Iron Council – China Miéville

I have dithered a lot over Miéville. I went from solid dislike in Un Lun Dun and The City and the City, to adoration in Kraken and Embassytown, to calmer but still positive feelings in The Scar… and now we’re into “wtf”. It’s not exactly that I disliked Iron Council, and I’m not in the position I was in when I finished tCatC. I know I still like his work, because I have those three positive experiences to look back on. But I also know if I’d read this first, I wouldn’t have come back again without a lot of persuasion. Possibly even more than it took to get me to read Kraken.

Iron Council is just a bit weird. The friend who suggested I borrow it said it was the Miéville novel in which you could most tell he stood in a general election for the Socialist Alliance. This is most certainly true… and not that great, if I’m honest. Granted, this solidly rules me out as the target audience, and also granted, “weird” is pretty much what Miéville does as a matter of course but even so… it didn’t sit right with me as a book. It felt pulled in too many directions by concerns which weren’t just “the plot”, and it ended up feeling disjointed and emotionless. Which is a pretty stunning outcome since so much of what does go on in the book is, regardless of your political stance, fairly emotive stuff. I think the thing that really caused that disjoint for me is the long, central flashback section following one of the main characters. The early sections… well, I don’t particularly like Cutter or Ori, but they’re still relatable characters you can grasp, and the plot proceeds as plots are wont to do, and for all that it isn’t stellar, it does at least work. And the latter sections likewise. But the middle bit… it felt incredibly long, especially when compared to the chapter lengths on either side, where we flit between Cutter and Ori’s perspectives at a reasonable pace. Judah is not, I think, meant to be relatable. I’m not certain he’s meant to be likeable. But if he’s not, then this isn’t that clearly signalled either and I’m really not sure what I’m supposed to be thinking about him.

If you’ll excuse the crudeness, what I actually think is that Judah is an arse.

He has a… not very thoroughly explored goodness/martyr complex/I don’t even know what feeling inside him – as he himself describes it, obliquely. It urges him to particular actions and choices. It feels like something that could have been interesting if we’d heard more about it, as I’m not sure if it’s meant to be just a weird impulse that Judah feels the urge to name, or something more, or a criticism of his self-image. We just… have no real idea. So it muddles along with no real understanding and we sort of give up on ever getting one and resign ourselves to it. A lot of the book feels like this to me.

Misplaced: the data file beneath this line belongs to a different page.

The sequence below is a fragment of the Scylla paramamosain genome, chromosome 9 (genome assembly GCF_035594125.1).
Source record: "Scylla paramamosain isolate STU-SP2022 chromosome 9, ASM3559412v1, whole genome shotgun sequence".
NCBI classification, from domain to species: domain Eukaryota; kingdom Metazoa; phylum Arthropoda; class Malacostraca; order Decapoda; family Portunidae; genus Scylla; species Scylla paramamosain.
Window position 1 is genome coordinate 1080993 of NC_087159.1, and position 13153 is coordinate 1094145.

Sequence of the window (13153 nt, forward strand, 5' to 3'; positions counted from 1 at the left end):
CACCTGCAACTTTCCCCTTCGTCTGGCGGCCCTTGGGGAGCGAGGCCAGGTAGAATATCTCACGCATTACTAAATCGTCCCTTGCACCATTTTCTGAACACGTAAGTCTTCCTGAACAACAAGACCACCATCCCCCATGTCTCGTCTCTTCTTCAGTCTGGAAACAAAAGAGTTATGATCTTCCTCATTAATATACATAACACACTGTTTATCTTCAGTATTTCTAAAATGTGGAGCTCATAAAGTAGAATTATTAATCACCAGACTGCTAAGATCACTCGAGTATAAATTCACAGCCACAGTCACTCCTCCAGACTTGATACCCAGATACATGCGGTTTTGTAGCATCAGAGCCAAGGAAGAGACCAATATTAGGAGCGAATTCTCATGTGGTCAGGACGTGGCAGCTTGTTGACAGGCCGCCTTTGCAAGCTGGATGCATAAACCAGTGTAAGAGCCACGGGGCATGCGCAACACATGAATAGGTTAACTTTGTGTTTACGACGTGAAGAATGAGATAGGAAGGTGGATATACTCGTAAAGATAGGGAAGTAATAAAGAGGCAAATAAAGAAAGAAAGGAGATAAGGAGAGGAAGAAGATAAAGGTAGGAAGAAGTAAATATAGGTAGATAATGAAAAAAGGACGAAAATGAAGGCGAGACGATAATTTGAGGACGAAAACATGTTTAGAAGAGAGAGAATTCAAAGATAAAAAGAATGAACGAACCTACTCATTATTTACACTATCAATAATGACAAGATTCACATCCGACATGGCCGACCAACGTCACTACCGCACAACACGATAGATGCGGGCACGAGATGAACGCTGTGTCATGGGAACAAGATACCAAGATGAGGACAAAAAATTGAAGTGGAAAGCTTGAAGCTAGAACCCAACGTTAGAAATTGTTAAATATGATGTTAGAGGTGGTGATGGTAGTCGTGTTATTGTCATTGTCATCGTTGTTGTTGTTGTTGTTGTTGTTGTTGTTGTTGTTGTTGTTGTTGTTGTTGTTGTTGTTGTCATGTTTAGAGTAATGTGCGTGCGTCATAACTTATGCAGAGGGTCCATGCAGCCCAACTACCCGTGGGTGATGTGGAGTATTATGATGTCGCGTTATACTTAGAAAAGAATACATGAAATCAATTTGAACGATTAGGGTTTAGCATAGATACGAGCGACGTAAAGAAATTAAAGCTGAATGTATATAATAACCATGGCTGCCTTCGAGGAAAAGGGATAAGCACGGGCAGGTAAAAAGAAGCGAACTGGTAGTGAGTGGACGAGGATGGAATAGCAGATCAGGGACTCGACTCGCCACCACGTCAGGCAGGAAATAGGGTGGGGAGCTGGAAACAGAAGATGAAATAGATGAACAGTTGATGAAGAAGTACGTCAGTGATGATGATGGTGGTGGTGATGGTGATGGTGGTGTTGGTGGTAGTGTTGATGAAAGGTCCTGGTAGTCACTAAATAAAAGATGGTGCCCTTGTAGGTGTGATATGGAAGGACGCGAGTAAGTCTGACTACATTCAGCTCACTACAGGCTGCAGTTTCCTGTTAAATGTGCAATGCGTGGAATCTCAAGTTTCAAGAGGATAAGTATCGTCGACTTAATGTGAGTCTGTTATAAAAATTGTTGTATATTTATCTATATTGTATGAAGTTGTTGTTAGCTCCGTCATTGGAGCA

Judah is also just so arrogant, so determined to be right, so blindly obsessed, that he’s not  a fun character to read about, nor to be described by other characters. Cutter has a lot of feelings regarding Judah, and even through the lens of these, with all their complexity and depth… I just don’t like or care for him at all. Though possibly it doesn’t help that Cutter is jealous and petty and totally unlikeable too.

I am sure most, if not all, of this is deliberate. But it doesn’t make it any more palateable. I couldn’t enjoy any of it, because it felt bleak and I felt uninvested. It was very hard to care about anyone. If it was deliberate, I’m not really sure I see the point of doing it like that (ok, no, that’s not fair, I logically accept that people have different taste to me and this may just be catering for them… but other than that…).

On the other hand, and not just because I feel I have to say something nice, there is one really strong redeeming feature for the whole thing. Miéville’s prose is beautiful. Even more so than usual, I felt, though maybe that was just because I had more time to stop and enjoy it while I despaired of every single character involved. He really has a way with words, and possibly even more in this than in Kraken, which I would otherwise have ranked as his best wordsy book that I have read. It definitely makes up for the lack of realistic character feeling (which I won’t go into too much because I have definitely done it to death elsewhere). But they’re not enough to make it, for me, an enjoyable book.

I’m not going to go so far as to say it’s bad, though I know that’s the tone I’m really conveying. I know, realistically, that it’s not. What it really is is the China Miéville book I’ve so far read for which I am the least in the target audience*. And that’s rather frustrating because I did enjoy The Scar a lot. It feels… mildly vexing… to be so outside of what the book wants its reader to be when it’s part of a series I have thus far enjoyed. But that doesn’t make it a bad book… just one I really didn’t feel any sort of connection to. Would definitely recommend to more socialist friends than I, at least.

Up next – Children of Time by Adrian Tchaikovsky (which I have nearly finished and which is thus far excellent).

 

*Except for Perdido Street Station. It is not possible for me to be less the target audience for something than that. I hear there are GIANT MOTHS. I am never the target audience for GIANT MOTHS.

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About readerofelse

A student of a redundant, useless and thoroughly interesting subject and reader of many books, particularly fantasy, science fiction and plenty else besides.
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